So that’s The Red Balloon. And really, it is kind of a magical story, but it’s right in line with the sort of coming of age stories we’ve been getting forever. Boys come of age when a beloved person, animal, or in this case thing dies. Girls come of age through sex. In a sense, boys undergo various rites of passage in movies. Girls undergo rites of passage by being one for someone else. Anyway, Pascal comes of age by finding out that the world is filled with a toxic awfulness and that everything that we love will eventually die. Even though he gets this magical (and, let me stress, terrifying) ending, his friend is still fucking dead.
There are those who believe that the death of the balloon followed by a spreading of its consciousness/spirit is a metaphor for Christ. I can see that, and it may well be what Albert Lamorisse (who wrote as well as directed this) intended. To me, coming out of post-war France with a landscape of grays and earth tones, it’s much more in the vein of existentialism. Whatever enjoyment we have, those literal bright spots in our lives, is temporary. The balloon certainly seems to symbolize this. In this world of tans and browns and grays, it is often the lone spot of color, the one thing that makes us realize that there’s life going on. And then it is destroyed.
And so it is a beautiful film. It’s something really special in that respect. I think I’m supposed to be uplifted by it, but in truth, I found it ultimately depressing. That can’t be good for a children’s movie, can it?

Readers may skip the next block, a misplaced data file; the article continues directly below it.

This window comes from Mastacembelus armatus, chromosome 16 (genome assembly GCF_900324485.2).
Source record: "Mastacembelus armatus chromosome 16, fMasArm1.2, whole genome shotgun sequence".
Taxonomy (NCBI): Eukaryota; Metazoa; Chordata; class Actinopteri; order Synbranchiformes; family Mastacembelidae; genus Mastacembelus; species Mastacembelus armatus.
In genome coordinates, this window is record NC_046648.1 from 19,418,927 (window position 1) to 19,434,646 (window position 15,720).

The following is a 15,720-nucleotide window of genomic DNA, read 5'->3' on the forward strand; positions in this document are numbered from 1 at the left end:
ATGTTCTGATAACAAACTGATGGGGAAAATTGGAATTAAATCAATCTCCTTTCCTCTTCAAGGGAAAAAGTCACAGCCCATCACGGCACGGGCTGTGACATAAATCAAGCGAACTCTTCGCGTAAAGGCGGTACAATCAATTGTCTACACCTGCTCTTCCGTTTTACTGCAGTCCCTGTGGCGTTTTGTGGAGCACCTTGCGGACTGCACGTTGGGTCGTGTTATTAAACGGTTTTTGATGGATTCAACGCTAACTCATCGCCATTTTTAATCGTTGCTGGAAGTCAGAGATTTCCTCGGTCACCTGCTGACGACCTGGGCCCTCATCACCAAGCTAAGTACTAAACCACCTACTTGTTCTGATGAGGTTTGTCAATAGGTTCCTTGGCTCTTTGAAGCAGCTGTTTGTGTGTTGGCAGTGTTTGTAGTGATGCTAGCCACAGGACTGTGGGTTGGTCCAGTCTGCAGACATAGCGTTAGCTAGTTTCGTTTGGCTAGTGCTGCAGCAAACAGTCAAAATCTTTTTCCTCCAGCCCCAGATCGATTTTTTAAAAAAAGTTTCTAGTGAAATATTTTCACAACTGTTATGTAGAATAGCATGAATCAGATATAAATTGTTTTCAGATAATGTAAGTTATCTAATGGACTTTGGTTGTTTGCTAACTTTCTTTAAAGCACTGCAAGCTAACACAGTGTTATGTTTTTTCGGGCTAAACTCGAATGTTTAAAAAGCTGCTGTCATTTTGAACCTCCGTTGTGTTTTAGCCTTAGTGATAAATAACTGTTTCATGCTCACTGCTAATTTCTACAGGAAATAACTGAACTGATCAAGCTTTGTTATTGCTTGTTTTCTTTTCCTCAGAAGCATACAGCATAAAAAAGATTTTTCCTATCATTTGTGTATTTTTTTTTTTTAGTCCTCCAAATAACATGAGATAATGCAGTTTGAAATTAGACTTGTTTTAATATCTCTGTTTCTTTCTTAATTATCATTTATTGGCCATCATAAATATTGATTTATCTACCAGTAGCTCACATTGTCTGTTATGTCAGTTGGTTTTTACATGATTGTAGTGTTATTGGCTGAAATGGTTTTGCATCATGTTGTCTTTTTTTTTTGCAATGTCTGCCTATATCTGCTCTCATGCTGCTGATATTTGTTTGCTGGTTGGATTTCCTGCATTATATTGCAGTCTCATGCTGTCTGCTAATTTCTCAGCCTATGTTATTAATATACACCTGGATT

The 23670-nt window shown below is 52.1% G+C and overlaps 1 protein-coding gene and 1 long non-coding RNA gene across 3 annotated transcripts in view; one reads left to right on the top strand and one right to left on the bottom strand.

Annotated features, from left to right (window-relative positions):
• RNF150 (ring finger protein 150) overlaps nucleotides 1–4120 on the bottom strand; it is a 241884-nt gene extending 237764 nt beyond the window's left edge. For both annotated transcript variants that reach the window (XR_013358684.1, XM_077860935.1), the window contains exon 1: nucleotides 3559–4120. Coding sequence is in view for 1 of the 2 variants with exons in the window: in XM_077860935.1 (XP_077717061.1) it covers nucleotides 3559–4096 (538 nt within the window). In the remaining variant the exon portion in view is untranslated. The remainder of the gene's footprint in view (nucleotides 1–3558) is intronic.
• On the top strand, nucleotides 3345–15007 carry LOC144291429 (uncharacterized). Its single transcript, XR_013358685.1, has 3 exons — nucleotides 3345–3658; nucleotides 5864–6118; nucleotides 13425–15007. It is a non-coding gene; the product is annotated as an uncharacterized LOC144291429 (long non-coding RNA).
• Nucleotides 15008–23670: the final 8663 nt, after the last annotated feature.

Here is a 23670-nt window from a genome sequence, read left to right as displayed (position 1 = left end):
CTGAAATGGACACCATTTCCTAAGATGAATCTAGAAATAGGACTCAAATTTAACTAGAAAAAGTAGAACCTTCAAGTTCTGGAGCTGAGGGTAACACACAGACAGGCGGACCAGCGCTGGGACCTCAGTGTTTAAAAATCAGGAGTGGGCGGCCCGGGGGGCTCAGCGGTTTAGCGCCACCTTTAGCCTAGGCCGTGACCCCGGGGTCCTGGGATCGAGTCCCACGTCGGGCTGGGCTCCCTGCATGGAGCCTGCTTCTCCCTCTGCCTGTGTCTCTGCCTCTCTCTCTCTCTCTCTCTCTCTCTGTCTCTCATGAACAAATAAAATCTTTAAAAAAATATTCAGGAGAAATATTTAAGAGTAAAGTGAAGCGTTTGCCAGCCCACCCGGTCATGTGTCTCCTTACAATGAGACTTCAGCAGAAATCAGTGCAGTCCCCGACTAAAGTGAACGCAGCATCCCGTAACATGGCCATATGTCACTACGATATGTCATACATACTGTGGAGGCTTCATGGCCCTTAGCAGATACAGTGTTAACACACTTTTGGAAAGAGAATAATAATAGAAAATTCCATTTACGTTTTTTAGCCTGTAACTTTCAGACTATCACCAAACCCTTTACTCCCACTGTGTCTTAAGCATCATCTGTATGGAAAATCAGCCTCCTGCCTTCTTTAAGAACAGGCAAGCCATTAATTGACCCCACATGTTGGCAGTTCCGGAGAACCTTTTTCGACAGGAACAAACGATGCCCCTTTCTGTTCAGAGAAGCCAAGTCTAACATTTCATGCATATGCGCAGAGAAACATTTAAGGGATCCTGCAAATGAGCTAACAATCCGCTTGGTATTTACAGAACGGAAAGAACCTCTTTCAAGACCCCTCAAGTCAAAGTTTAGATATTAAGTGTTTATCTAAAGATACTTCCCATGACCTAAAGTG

Why to watch The Red Balloon: It is a timeless classic almost by definition.
Why not to watch: Children are horrible.
I absolutely loved this, and am one of the people who was uplifted by the ending. Being afraid of heights, you would think I would find the prospect of floating up into the sky terrifying (so I do understand your reaction), but I took it as a figurative ending. And it is hard not to think Pixar used it as inspiration for Up.ReplyDelete
Oh, I agree that this is intended to be inspiring. I even get it despite it not working for me.Delete
And yeah, it's clearly the starting point for Up. Even the shape the mass of balloons take is reflected in Pixar's film.
We watched this in school during first or second grade (which would have been 1972-73) and it really made an impression on me. I don't remember many of the specifics now but I know I loved it then.ReplyDelete
Yeah, I think it's a film that I would probably like a little more if I'd seen it at that age rather than my current age.Delete
Incidentally, you're two or three years older than me. I was in kindergarten '72-'73, but my mom railroaded the local school district and started me when I was four.